I heated the coconut oil, chopped up half an onion. We’re going gangbusters so far.
Autumn Sweet Potato Kale Curry: The Joy of Improv
Then I say, “Hey, babe, did you bring in that squash from the farm?” “It’s in my car.”
I start to exit stage left—and then remember we left the car in Ann Arbor (the details are not that interesting). With the squash in it.
But I did have some sweet potatoes on the counter. So I thought, ok, a sweet potato will Make It Work. Phew! I peel and cube one, throw it in the onion pot that already also has some garlic and the spice blend in it, and add some broth. Everything’s bubbling away making a cozy sound.
Off to the garden to pick a bunch of basil, then wash it along with the kale. I happily chop my troubles away as the sweet potatoes cook up on the stove.
It’s time to add half of them to the blender with a can of coconut milk. Which…we don’t have.
How can this be? I’ve looked a at least 4 cans of coconut milk in my pantry for ages, thinking, why did I think I would use a small case of of coconut milk? (Because I was at Costco, that’s why. That place makes me think I’d better stock up for that army of epicures who are bound to kick down my door, demanding facsimiles of southeast Asian delicacies.)
I search my pantry and my apoteca, which is this kind of cool roll out door that holds the stuff that won’t fit in my smallish pantry, increasingly wild-eyed. There is no damn coconut milk.
Bauer, you can Make It Work! I told myself, feeling plucky despite my trembling lower lip. Quickly, I improvised. I had frozen a bunch of buttermilk in little 1/4 cup batches in the fridge. I threw four in the blender, along with a handful of shredded, unsweetened coconut, and a little almond milk. I blended in the sweet potatoes.
It actually worked. The buttermilk is thick and not out of place in a curry. The almond milk and coconut lent some nuttiness and sweetness.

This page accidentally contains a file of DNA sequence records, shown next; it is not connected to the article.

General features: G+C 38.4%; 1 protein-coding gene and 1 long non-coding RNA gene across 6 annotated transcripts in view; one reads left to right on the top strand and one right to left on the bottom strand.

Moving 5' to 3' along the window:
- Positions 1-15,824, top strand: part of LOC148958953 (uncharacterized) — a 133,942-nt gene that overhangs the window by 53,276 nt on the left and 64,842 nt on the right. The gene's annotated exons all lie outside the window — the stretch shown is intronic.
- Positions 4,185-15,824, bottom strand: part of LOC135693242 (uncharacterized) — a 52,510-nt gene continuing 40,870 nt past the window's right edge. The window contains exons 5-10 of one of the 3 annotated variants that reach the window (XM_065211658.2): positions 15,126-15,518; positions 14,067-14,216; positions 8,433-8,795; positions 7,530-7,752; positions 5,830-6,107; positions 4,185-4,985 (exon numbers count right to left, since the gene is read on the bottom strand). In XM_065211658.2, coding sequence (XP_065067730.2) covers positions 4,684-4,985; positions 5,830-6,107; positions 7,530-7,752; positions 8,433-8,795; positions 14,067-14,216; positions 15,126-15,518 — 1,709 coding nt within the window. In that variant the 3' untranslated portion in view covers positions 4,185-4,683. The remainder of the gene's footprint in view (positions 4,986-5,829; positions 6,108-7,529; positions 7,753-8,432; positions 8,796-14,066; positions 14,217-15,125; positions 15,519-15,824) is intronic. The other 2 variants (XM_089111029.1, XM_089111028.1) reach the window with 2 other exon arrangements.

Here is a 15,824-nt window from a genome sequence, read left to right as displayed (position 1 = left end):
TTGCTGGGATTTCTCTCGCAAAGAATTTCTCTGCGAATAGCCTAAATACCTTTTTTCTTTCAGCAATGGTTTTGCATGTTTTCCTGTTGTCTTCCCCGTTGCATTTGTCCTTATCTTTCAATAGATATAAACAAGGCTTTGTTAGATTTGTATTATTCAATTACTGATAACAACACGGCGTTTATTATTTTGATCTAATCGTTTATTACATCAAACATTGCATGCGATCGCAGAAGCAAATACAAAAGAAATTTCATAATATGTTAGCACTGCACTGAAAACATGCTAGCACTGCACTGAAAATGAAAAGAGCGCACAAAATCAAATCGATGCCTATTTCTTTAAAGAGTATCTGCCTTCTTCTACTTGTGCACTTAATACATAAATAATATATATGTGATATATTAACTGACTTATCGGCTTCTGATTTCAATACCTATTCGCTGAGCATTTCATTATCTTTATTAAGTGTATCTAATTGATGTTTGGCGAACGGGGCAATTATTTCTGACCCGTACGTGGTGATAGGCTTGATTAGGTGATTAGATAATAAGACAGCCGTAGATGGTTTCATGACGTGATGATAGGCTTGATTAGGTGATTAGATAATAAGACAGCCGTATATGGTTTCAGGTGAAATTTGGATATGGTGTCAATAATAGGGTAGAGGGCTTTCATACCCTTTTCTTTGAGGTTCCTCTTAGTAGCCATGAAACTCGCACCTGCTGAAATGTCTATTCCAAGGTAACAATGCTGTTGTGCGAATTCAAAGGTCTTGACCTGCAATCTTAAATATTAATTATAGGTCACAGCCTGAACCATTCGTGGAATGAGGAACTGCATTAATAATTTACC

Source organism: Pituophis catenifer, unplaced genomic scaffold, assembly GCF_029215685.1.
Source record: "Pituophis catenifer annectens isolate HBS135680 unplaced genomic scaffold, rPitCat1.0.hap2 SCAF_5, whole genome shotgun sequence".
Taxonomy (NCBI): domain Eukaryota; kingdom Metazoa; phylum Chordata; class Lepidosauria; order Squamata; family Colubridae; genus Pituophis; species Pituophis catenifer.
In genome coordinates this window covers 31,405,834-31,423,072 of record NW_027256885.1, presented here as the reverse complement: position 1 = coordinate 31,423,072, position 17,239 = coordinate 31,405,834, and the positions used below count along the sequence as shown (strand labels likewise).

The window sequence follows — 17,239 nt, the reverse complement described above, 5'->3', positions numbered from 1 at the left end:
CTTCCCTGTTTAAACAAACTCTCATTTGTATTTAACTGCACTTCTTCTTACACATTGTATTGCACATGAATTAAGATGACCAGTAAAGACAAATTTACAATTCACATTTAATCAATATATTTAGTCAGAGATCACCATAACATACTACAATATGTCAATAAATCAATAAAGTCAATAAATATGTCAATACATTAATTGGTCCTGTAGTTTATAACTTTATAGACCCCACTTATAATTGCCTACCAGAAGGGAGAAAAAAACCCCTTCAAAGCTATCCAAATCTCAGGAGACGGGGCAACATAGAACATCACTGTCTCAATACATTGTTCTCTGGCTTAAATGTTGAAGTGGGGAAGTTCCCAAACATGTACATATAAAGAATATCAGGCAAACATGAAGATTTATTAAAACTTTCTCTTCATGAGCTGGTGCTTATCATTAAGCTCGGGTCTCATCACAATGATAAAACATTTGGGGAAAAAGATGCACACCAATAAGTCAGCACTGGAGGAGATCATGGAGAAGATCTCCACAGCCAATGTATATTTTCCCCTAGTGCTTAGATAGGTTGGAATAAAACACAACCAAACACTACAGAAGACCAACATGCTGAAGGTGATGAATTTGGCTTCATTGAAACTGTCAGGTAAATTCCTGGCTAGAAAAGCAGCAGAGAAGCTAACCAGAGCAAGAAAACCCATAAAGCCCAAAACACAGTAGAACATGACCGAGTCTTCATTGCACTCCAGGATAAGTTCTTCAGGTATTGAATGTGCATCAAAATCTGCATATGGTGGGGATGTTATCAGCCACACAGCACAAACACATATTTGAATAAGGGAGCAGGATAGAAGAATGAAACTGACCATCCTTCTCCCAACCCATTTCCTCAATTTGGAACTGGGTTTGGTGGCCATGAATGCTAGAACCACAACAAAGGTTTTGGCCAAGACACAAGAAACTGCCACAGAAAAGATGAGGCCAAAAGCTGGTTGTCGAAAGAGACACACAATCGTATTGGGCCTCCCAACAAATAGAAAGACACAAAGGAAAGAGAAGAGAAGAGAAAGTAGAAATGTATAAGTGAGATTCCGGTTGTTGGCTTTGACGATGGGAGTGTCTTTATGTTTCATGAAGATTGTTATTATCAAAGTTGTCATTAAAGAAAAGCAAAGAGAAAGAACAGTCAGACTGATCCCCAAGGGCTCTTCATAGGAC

So that was cool. I poured my coconut milk substitute into the sauce pan, being careful not to boil it (so it wouldn’t curdle), added the kale, and went to find the chickpeas.
Autumn Sweet Potato Kale Curry: Continued Thrills
You probably saw this coming. I had dried chickpeas for days, which frankly were not going to do me a damn bit of good. But a can of cooked chickpeas? You know, one from the batch I’d bought at Costco that took forever to get rid of?
Forever, apparently, passed me by. Not a cooked chickpea in sight.
But in my frantic can search….what to my wondering eye should appear? Oh, for pity’s sake.
Well, I had a half cauliflower on hand. So I roasted it…
….because at this point, the dream of sweet potato kale curry for lunch had evaporated and I just ate some sort of snack.
I also had packs of rice and quinoa from Costco, which are just sitting there like all the six packs of things I get from Costco, so I threw one of those in.
My Make It Work Moment tended to be just like the ones on Project Runway—about an hour long. But I did make it work. I don’t recommend you reproduce my angst. Please get ingredients out ahead of time. Making It Work is gratifying, but slightly stressful. Then again, sometimes that frisson of panic is exactly the seasoning a dish needs. Bon appetit.
I love a big old bowl of rainbow crunch. This Autumn Harvest Salad, inspired by a June 2017 Clean Eating recipe, fits the bill and sums up for me the things I love about this time of year: the rich colors, the produce bursting with vibrant flavor and color, and that wonderful feeling of newness that hits me every September. Read the step by step or jump straight to the recipe.
The dressing is a citrus-y yogurt concoction, though I adapted it to be a little lighter on the acid. I just don’t like dressings that are too liquid or have too high a proportion of vinegar. I did add the juice left over from sectioning an orange I had on hand. The original recipe calls for a bigger amount of juice and no fruit. It made a lot more sense to me to add the sections. The approximate tablespoon of juice that resulted was pretty much perfect, without me feeling like the salad was swimming. See this quick tutorial to efficiently slice up an orange.
Beyond that, it’s a pretty straightforward operation. Make the dressing (see details below if you don’t have the basics down). Chop a bunch of stuff. In my case, that included plenty o’ cabbage….
….along with some carrots, mint, parsley, jicama, and fresh corn, with a few hemp hearts and golden raisins thrown in for good measure.
You can keep your Autumn Harvest Salad entirely vegetarian by adding tofu, tempeh, beans, or nothing….
This version is, effectively, the same as the green beans version linked above. It is no less inspired by the southern U.S. than the other; as noted in the previous recipe, a sauté of the freshest greens you can find, beans or leaves, in a little bit of hog fat, pretty much screams classic southern cooking. But I also suggest some variations. In fact, classic sauteed greens also pair up beautifully with plant-based “bacons”, a variety of which are featured in these vegan bacon recipes from Clean Eating. Just note the slightly different technique.
Pull the leaves of the collards away from the stems, or at least trim the stems way down.
Roll up the collard leaves and slice thinly. If desired, cut the rolled slices in smaller pieces.